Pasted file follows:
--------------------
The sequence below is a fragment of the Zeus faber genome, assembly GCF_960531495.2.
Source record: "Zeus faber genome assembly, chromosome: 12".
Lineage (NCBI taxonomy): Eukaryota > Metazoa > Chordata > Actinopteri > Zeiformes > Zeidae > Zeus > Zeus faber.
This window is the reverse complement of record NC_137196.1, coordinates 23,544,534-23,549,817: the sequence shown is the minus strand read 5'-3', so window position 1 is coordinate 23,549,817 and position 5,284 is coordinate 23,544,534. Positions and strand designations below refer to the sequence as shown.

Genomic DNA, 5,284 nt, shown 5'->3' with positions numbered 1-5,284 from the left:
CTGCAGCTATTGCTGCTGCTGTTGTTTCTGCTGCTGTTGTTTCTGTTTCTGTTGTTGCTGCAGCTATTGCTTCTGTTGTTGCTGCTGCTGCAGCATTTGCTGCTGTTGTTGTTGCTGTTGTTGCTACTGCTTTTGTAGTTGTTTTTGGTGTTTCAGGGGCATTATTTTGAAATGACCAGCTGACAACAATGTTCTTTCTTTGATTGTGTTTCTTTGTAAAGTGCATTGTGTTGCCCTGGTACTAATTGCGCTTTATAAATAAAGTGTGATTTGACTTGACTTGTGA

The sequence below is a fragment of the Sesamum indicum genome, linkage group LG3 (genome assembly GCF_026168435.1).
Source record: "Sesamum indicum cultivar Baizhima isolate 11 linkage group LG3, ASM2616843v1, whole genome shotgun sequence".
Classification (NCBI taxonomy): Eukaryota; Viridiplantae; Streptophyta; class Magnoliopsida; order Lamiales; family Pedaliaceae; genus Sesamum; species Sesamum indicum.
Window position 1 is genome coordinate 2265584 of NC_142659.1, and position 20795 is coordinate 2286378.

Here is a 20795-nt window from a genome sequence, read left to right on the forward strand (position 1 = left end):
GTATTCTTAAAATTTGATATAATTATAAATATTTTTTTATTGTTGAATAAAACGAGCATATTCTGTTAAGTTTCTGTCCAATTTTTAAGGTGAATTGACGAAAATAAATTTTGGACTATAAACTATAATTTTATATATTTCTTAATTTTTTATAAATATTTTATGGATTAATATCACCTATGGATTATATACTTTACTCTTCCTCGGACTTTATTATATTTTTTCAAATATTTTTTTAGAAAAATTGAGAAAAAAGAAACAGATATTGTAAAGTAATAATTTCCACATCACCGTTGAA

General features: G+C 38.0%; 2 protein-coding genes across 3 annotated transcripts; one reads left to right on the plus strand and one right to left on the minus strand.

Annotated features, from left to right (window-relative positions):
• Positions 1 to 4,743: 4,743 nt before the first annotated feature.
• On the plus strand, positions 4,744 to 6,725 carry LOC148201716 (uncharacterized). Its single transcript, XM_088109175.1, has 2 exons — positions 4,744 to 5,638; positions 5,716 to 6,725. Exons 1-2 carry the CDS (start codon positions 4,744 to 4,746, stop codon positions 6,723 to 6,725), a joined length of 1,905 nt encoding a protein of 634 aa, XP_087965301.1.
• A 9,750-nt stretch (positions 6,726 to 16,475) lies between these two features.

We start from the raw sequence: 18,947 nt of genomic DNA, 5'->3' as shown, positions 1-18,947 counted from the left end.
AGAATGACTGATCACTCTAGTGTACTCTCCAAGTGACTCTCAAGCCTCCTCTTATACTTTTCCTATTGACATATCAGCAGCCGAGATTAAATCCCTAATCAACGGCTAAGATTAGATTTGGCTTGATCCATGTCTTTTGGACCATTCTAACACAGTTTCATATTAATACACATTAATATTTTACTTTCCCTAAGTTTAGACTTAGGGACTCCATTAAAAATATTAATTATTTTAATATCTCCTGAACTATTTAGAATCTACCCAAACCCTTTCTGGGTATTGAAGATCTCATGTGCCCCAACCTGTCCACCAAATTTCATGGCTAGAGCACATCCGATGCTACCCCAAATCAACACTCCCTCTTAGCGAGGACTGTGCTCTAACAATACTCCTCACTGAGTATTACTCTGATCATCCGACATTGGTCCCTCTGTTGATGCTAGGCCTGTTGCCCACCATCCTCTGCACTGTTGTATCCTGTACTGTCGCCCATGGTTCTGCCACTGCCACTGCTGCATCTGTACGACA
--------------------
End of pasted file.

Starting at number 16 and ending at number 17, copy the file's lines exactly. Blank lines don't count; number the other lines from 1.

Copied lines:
• On the plus strand, positions 4,744 to 6,725 carry LOC148201716 (uncharacterized). Its single transcript, XM_088109175.1, has 2 exons — positions 4,744 to 5,638; positions 5,716 to 6,725. Exons 1-2 carry the CDS (start codon positions 4,744 to 4,746, stop codon positions 6,723 to 6,725), a joined length of 1,905 nt encoding a protein of 634 aa, XP_087965301.1.
• A 9,750-nt stretch (positions 6,726 to 16,475) lies between these two features.